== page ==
What information do users care about?
Finally, I addressed the essential content requirements for music discovery. Users can view the most important information in the main page. But what else might people want to know or do?
One merit of Spotify is that it is quite visual. But, a long horizontal scroll could be hard to look through and play. To solve this problem, I added two new features:
- Displaying more detailed song info below each suggestion when pressing and holding on the image
- A playlist view of all suggestions
When songs and artists are completely new to you, you don’t always have time to listen to each song and figure out its genre. This way, users can get an idea of the song’s vibes without interrupting their scrolling. I considered adding a button to view the genres, it would be too small to click and add clutter.
Next, I created a playlist view of all the suggestions a user receives.
This allows for:
- playing the suggestions in order
- condensing the suggestions in a list format
- searching and sorting through suggestions.
Though the main inbox is not sorted by friend, users can still use the sorting feature native to other pages in “Your Library” to do so. The filter bar also can search by keywords.
The two different views allow for (1) a visual, at-a-glance inbox and (2) a more organized and condensed playlist.
Horizontal scrolling and playlists already exist in Spotify, so I stuck to the existing design and UI of Spotify for Android.
My final prototype is (hopefully) an option to discover music as we would in real life, by word of mouth. I also hope it would help people to get excited to discover songs they will love, and to simply remember their friends’ recommendations.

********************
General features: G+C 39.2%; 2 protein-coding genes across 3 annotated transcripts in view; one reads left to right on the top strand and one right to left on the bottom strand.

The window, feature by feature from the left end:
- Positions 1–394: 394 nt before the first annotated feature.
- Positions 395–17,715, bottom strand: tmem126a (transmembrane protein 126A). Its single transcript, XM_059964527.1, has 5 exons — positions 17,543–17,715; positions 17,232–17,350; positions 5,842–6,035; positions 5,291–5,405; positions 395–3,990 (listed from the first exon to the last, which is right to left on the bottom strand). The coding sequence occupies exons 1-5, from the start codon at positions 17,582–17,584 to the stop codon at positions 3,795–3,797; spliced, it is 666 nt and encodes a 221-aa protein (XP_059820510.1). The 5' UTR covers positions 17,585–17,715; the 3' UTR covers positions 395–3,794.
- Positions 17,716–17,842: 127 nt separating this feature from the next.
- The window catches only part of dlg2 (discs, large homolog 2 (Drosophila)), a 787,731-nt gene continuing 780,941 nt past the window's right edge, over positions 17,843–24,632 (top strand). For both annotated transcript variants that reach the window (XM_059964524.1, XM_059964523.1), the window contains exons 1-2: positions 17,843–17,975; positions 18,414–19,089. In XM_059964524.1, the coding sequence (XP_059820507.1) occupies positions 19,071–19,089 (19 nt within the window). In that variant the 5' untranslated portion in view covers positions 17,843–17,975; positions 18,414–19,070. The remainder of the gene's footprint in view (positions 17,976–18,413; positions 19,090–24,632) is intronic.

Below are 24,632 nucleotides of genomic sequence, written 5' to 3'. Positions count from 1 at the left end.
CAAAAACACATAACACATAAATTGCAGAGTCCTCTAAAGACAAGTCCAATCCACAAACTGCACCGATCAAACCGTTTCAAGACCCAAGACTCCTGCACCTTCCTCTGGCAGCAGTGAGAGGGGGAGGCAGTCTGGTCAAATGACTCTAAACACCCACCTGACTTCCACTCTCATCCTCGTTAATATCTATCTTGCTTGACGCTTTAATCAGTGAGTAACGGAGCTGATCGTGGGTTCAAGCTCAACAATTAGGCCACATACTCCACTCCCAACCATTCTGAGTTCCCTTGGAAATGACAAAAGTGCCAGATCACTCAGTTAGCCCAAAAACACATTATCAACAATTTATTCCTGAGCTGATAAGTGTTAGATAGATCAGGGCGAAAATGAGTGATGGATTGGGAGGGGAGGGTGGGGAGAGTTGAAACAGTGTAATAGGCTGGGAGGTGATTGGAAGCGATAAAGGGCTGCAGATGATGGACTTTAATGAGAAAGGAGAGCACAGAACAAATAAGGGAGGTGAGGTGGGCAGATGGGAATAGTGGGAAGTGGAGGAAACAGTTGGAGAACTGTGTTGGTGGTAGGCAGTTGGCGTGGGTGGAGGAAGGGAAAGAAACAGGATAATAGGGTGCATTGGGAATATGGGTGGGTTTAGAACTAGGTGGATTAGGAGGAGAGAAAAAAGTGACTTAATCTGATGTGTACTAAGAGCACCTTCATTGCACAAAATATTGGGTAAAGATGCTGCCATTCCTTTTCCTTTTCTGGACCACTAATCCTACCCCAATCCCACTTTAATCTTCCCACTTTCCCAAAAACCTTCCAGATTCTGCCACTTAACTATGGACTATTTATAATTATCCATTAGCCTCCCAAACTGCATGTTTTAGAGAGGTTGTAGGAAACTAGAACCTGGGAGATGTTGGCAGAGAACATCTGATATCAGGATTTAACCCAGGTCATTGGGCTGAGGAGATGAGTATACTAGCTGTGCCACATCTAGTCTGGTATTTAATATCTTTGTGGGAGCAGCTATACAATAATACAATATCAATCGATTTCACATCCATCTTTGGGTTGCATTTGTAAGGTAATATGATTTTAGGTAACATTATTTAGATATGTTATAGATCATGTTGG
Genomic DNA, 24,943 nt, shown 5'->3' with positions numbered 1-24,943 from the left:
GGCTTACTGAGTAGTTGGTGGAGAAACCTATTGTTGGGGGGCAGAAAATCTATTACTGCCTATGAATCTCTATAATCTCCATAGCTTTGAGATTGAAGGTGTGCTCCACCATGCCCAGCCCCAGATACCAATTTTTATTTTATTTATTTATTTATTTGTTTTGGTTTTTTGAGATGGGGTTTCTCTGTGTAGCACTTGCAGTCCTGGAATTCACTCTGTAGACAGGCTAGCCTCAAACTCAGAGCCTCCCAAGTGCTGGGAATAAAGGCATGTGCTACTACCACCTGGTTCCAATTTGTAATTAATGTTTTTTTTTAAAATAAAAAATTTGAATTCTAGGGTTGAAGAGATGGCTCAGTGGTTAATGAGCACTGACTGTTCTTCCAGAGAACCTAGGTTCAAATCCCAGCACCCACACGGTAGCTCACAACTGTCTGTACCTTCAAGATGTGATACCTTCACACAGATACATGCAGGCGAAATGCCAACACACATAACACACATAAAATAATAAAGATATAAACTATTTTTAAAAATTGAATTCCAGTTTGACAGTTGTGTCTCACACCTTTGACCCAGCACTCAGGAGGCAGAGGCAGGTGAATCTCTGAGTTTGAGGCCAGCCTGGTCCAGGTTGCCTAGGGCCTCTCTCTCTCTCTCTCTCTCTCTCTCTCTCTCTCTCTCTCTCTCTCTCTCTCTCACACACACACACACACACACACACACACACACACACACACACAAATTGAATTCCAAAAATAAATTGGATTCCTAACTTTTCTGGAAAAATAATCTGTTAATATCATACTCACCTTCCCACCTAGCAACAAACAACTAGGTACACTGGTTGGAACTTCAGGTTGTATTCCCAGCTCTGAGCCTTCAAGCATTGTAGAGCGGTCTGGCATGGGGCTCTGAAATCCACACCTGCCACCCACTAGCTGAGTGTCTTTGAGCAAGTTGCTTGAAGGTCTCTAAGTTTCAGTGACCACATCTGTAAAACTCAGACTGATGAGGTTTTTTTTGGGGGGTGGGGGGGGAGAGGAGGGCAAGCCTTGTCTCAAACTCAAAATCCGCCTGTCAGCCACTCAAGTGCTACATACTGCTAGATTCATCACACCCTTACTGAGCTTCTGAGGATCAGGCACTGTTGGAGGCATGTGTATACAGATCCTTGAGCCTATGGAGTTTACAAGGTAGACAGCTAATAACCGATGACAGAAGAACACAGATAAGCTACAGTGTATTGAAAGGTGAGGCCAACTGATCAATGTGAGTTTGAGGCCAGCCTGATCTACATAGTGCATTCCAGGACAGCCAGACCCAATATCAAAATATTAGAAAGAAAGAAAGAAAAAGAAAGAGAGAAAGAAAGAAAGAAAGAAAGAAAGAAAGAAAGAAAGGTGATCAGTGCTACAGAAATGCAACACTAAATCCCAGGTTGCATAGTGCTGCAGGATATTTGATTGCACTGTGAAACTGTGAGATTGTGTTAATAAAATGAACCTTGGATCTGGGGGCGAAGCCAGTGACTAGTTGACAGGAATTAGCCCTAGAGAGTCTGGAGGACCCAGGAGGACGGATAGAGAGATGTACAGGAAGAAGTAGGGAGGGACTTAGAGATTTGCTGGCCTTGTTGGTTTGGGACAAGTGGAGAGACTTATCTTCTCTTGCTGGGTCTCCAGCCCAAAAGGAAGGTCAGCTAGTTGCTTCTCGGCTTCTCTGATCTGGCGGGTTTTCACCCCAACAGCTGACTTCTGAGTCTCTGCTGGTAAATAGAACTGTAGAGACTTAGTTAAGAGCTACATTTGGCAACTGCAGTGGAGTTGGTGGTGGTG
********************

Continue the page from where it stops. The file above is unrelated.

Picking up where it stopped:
In the future I plan to work on sharing specific artists, albums, or playlists with this concept. It may need re-modeling of the sharing flow and visual design, but would be a valuable addition. Spotify is still my favorite way to discover music, but it can always improve, in more ways than what I designed.
This was my first UX case study, and it was a great learning experience. I hope to continue to improve on product design, especially in product thinking, more explorations, and more advanced prototyping. Special thanks to everyone who helped me with user research, brainstorming, and user tests, and to Cornell AppDev for the learning experience!
I am in no way affiliated with Spotify. This was a case study for Intro to Digital Product Design. I would love to hear any feedback, comments or critique!